Inside Housing speaks to Luke Loveridge, CEO of HomeLINK, a supplier of Internet of Things sensors to social landlords, about fuel poverty – what it is, what causes it and what can be done to address it
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According to the government’s fuel poverty strategy report published in February, many of those who are living in fuel poverty don’t identify with the term, so let’s start with the simple question: what is fuel poverty?
It means you’re spending a disproportionate amount of your income on energy. That could be because you’re on a low income, but also because your home has low energy efficiency.
It’s a really important issue, and sometimes it’s quite hidden.
The latest government figures show that more than three million households – that’s one in five – in England alone live in fuel poverty.
Having worked closely with social landlords on deploying [sensor technology] in people’s homes, I’ve seen first-hand and quite frequently people struggling, putting on extra jumpers and coats because their homes are freezing.
It’s a travesty that so many people are affected by this issue.
What impact can fuel poverty have on people’s lives and the properties they live in?
There are more than 10,000 excess winter deaths per year because people cannot afford to heat their homes [according to End Fuel Poverty Coalition]. That’s a huge amount for a developed country.
Those deaths happen because fuel poverty contributes to ill health – it can lead to respiratory diseases that might contribute to heart attacks or strokes, for example.
It can lead to mental health issues, too; being unable to heat your home, having unaffordable bills – this can be very stressful. And this impacts on people’s health and well-being, which in turn has an impact on health services.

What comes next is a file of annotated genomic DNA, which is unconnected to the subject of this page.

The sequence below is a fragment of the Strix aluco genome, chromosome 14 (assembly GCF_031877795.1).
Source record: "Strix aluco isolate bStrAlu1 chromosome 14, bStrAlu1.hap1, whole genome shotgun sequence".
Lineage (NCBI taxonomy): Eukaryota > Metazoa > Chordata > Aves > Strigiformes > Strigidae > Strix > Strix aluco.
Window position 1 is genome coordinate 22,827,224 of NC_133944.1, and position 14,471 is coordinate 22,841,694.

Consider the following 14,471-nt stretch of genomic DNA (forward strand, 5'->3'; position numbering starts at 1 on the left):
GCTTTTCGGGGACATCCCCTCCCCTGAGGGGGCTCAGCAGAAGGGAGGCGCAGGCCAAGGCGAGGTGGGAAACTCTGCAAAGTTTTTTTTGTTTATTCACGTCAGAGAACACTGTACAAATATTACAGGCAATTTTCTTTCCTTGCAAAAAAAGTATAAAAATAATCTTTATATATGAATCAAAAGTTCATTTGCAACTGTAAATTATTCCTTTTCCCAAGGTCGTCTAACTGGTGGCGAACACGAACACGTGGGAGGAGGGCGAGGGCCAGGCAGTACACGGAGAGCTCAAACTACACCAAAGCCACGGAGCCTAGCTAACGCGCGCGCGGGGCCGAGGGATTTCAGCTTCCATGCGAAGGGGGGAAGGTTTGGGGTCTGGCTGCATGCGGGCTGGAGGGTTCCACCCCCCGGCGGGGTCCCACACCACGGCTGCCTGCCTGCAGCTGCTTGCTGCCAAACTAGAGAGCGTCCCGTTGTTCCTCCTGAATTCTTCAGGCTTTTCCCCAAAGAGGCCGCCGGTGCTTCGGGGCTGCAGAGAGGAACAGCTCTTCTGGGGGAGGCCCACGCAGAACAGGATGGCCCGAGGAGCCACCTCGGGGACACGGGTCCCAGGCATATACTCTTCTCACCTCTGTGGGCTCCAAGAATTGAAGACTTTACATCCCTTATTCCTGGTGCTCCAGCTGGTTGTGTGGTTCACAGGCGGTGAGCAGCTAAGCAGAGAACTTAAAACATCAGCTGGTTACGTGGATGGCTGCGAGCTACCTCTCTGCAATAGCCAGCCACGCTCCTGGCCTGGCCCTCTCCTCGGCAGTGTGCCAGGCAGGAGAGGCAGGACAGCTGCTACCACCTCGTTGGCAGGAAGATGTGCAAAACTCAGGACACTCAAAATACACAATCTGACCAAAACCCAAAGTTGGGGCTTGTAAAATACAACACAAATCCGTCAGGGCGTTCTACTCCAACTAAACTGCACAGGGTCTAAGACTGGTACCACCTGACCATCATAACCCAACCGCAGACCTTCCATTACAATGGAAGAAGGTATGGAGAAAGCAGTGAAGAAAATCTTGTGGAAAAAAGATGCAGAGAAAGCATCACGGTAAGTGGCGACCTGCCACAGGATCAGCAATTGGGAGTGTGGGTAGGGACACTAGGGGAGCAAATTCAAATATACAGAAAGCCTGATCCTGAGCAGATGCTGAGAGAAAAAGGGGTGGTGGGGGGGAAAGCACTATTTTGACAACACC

It might be that landlords see rent payments being more inconsistent or people getting into arrears – or they might sacrifice food to pay the rent, for example, which then causes other issues. But there can sometimes be a bit of a lag in identifying those sorts of things.
Fuel poverty has been linked to fire safety issues. How are the two connected?
You wouldn’t think of a cold home being a fire hazard, but fuel poverty might mean that people turn to open fires, for example, warming themselves by burning things rather than turning their heating on. And people whose mental health is suffering as a result of not being able to pay their bills might not necessarily be monitoring those open fires closely enough. So all of those together contribute to increasing the risk of fire within a home.
Carbon monoxide poisoning can be a risk as well. If you haven’t turned on your boiler for a while – if you only use it intermittently – then it might be more prone [to leaking carbon monoxide].
Even if you just try to limit the amount of times you use your boiler you might start to create these sorts of issues.
What changes are being introduced that might influence this from a landlord perspective? And how can landlords help tenants who are struggling with energy bills?
There’s a huge push around more energy-efficient homes – improved ventilation and insulation, as well as smart metering, for example – particularly now, with the Climate Change Conference of the Parties (COP26) taking place in Glasgow in November. It’s really rising up the agenda. But it’s a huge task to retrofit current housing stock.